Improving maternal health: 5 million families to benefit from conditional cash transfers

health ministry and Benazir Income Support Programme would improve mother and child health

Sehrish Wasif July 14, 2015
Health ministry and Benazir Income Support Programme would improve mother and child health. PHOTO: FILE


Federal health authorities and the anti-poverty scheme named after former prime minister Benazir Bhutto have joined forces to introduce conditional cash transfers (CCT) for maternal and child health improvement.

An estimated five million Pakistani families will benefit from the project – which is still in its planning stage.

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Dr Baseer Achakzai, director Nutrition wing Ministry of National Health Services, Regulation and Coordination (NHSRC) said the initiative by the health ministry and Benazir Income Support Programme would improve mother and child health.

Talking to The Express Tribune, he said that the stunting rate of children in Pakistan currently stands at 44 per cent. Every year 14,000 women die from child birth complications in the country which is shocking.

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Dr Achakzai said that woman of five million families of child bearing age, pregnant and lactating mothers will be targeted. The best possible options will be to improve their diet and health so that well -nourished mothers can give birth to healthy children.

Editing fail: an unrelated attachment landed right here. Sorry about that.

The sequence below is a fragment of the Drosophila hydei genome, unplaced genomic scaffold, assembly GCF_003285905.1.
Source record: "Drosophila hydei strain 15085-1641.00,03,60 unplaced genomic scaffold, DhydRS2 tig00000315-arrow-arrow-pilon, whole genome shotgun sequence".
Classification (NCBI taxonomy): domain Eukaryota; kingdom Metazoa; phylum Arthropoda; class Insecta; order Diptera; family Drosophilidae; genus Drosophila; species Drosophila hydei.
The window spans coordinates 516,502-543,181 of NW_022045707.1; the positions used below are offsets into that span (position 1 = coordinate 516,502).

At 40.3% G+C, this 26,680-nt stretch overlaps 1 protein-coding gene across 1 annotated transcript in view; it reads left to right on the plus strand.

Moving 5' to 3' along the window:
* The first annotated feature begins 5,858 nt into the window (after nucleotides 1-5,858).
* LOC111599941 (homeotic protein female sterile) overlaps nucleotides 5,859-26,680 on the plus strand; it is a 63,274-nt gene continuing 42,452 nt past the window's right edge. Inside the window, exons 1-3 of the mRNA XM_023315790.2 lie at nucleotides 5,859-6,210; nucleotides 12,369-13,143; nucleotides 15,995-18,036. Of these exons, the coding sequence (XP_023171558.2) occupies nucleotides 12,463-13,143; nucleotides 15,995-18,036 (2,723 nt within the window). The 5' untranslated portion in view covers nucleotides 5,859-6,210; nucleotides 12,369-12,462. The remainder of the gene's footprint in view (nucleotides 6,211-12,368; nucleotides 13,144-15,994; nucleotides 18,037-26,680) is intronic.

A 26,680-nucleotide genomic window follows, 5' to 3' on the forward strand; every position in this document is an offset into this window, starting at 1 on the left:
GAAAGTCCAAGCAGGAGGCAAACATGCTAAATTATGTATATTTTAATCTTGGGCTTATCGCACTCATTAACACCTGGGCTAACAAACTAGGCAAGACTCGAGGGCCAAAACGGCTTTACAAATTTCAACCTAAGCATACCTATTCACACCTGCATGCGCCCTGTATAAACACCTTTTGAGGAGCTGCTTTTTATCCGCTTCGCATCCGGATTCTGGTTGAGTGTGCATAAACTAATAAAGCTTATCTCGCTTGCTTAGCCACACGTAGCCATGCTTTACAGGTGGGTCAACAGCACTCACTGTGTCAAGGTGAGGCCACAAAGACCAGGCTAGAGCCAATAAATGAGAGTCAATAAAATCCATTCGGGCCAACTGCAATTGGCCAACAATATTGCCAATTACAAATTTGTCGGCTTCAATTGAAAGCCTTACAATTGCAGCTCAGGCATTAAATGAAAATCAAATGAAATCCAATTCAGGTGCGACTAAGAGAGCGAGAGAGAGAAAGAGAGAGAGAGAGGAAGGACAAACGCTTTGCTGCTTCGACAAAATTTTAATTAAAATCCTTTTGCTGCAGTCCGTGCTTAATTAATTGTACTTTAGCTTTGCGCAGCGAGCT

“It is a known fact that a malnourished mother gives birth to a malnourished baby and in most cases they both die,” he said.

BISP chairman Marvi Memon said the idea behind this project was to reach the poorest of the poor across the country. The prime goal is to improve health of a mother and a child and to provide them best possible healthcare initiatives. The nutrition status currently is below satisfactory level, she said.

Sharing the details of the project, Memon said health has become a provincial subject after the 18th Amendment. Therefore, all the provincial governments have been consulted. They have been invited to share the best possible options of reaching and facilitating the poorest of the poor in their region.

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Memon said they have few options: One option was to hand out cash payments, while the second was to give food baskets containing items rich in essential micronutrients needed by women of child bearing age, pregnant or lactating.

Published in The Express Tribune, July 14th, 2015.



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